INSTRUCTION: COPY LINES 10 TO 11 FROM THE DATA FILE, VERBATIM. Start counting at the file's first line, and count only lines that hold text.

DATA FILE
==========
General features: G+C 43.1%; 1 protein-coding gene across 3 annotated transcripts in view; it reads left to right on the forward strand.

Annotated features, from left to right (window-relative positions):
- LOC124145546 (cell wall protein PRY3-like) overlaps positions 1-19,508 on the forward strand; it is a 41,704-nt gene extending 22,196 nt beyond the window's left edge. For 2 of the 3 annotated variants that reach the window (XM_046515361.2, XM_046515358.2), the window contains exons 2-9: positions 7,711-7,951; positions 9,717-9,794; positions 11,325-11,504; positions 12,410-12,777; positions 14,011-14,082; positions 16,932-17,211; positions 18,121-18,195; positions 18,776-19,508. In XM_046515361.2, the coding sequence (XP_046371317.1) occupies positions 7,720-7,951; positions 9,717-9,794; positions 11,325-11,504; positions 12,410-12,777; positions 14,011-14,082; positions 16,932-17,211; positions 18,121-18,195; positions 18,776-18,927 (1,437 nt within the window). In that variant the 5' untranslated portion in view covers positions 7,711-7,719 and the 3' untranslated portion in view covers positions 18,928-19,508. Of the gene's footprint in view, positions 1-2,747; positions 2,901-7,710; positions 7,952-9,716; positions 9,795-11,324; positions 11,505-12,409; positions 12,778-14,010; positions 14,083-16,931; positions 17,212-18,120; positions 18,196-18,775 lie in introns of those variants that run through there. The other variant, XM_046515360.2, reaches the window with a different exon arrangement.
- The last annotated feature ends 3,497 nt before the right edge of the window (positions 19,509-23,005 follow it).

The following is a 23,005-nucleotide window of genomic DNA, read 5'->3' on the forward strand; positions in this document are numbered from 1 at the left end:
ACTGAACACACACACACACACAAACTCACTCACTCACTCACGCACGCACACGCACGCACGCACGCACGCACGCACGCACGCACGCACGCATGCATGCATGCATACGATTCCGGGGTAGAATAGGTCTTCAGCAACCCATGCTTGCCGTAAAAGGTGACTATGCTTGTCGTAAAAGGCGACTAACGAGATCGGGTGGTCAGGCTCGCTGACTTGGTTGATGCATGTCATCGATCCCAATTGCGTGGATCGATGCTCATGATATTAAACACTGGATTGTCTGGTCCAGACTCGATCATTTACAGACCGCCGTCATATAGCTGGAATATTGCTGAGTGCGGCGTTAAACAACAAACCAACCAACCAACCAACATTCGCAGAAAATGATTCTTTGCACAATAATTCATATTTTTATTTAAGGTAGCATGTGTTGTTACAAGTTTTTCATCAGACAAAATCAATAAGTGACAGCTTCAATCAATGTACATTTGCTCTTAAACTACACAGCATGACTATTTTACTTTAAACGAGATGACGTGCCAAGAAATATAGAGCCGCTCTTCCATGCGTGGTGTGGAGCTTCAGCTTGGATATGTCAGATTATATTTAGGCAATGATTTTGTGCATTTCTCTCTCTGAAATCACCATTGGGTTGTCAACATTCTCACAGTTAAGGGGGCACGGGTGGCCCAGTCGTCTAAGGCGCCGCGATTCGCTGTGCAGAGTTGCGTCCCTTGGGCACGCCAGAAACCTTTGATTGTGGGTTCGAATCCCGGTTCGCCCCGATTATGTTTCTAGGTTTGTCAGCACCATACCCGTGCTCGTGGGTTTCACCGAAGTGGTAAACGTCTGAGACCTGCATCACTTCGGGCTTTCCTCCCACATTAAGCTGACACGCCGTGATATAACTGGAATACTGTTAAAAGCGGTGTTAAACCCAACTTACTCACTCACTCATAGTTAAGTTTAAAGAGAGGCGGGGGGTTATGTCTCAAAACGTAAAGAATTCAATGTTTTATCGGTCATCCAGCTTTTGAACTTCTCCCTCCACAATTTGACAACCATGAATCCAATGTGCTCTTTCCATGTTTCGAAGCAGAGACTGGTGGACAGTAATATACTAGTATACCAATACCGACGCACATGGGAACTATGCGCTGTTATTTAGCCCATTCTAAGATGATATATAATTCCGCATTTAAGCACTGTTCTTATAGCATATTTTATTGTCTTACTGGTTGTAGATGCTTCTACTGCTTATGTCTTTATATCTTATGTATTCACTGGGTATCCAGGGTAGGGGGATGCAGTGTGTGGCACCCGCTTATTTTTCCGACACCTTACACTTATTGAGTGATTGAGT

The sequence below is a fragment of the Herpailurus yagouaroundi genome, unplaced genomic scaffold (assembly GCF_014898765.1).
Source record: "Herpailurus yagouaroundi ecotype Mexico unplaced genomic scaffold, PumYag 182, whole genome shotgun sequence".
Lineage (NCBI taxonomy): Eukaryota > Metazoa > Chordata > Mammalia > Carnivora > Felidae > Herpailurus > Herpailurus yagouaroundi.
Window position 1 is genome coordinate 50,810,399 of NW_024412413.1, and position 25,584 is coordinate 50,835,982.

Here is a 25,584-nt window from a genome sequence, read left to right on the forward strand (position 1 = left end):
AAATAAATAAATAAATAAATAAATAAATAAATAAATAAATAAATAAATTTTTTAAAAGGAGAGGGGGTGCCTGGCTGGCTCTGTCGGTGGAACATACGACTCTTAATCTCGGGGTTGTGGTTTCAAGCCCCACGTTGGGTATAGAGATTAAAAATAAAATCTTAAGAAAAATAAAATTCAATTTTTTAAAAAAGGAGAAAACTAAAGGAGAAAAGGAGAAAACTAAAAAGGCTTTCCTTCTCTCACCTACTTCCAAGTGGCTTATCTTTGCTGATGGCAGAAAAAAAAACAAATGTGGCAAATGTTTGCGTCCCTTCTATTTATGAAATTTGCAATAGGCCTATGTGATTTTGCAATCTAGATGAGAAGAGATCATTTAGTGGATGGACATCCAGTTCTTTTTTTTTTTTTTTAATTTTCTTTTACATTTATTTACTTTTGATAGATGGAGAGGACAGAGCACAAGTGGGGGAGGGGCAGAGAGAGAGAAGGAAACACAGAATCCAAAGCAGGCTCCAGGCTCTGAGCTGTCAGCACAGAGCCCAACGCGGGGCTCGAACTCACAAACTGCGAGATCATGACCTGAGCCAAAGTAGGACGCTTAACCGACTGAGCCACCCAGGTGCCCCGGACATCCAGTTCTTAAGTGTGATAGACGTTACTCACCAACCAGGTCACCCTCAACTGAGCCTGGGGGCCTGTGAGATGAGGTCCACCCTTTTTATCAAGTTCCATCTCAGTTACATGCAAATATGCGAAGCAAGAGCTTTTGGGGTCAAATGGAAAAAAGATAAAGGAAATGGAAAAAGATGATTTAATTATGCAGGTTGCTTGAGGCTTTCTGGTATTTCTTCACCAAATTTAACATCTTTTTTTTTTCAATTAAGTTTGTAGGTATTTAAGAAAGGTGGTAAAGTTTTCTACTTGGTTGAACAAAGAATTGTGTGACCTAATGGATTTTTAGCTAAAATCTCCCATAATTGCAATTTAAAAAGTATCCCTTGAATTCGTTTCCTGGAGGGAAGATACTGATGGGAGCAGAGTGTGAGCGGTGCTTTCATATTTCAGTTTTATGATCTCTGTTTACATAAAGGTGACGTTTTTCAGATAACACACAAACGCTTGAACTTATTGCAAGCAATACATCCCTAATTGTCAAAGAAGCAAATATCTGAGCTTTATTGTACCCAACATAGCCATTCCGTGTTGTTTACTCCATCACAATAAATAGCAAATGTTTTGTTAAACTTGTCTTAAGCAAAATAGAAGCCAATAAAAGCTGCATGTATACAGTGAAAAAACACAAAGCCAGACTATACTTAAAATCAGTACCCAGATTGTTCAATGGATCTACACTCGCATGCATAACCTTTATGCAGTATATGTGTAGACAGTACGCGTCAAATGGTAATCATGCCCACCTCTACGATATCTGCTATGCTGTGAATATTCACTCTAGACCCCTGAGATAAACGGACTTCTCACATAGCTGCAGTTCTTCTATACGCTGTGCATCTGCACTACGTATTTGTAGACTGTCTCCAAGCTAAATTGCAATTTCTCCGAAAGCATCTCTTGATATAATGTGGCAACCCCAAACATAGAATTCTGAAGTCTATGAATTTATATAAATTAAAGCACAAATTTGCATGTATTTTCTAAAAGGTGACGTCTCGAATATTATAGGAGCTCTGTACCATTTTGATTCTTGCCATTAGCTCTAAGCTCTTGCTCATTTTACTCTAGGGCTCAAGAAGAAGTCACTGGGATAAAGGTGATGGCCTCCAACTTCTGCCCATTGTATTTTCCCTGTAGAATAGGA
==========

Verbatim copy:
Window position 1 is genome coordinate 50,810,399 of NW_024412413.1, and position 25,584 is coordinate 50,835,982.

Here is a 25,584-nt window from a genome sequence, read left to right on the forward strand (position 1 = left end):